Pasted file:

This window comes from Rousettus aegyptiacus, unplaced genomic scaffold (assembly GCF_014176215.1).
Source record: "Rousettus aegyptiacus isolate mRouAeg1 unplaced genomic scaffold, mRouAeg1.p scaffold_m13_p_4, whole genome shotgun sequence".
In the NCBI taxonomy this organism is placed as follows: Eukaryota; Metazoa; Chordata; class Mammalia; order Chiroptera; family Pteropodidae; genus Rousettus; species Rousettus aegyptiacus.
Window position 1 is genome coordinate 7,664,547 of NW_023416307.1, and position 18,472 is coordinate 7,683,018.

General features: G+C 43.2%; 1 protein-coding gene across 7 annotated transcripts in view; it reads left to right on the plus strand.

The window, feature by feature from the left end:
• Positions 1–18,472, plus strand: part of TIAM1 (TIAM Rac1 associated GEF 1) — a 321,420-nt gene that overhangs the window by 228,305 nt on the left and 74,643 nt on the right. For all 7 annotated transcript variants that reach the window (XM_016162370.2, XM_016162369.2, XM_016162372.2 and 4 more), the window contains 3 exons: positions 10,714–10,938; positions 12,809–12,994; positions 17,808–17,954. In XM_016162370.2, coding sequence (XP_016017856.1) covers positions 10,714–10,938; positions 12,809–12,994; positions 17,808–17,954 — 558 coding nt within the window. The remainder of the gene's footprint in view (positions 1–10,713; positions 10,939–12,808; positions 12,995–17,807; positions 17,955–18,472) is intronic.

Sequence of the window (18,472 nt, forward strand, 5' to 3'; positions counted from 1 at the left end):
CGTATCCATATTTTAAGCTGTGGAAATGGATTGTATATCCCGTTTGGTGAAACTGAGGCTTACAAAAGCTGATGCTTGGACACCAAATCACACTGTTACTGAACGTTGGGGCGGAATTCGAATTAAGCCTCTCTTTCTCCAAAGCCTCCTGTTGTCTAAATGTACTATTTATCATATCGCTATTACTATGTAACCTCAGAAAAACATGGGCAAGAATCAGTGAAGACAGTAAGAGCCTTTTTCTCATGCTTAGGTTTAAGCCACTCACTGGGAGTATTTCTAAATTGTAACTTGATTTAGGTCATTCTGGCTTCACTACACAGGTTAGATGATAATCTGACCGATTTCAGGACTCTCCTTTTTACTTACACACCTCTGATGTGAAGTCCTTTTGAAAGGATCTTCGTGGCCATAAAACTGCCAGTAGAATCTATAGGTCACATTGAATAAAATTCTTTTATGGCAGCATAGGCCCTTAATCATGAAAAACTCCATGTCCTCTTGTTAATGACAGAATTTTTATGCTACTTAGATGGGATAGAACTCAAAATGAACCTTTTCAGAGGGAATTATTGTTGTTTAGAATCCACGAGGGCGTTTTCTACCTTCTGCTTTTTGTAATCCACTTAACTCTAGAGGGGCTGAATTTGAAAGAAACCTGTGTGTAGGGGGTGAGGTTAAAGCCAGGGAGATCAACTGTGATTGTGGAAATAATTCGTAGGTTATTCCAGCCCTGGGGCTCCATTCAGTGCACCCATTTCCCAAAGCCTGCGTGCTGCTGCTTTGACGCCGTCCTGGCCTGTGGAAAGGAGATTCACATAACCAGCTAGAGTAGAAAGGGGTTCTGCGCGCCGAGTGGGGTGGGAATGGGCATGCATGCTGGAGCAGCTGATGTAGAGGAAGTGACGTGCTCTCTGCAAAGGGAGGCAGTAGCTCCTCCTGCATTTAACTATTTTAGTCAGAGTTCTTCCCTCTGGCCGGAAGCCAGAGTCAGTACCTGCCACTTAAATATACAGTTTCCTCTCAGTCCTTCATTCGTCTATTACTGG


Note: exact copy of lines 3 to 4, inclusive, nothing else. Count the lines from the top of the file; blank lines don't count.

In the NCBI taxonomy this organism is placed as follows: Eukaryota; Metazoa; Chordata; class Mammalia; order Chiroptera; family Pteropodidae; genus Rousettus; species Rousettus aegyptiacus.
Window position 1 is genome coordinate 7,664,547 of NW_023416307.1, and position 18,472 is coordinate 7,683,018.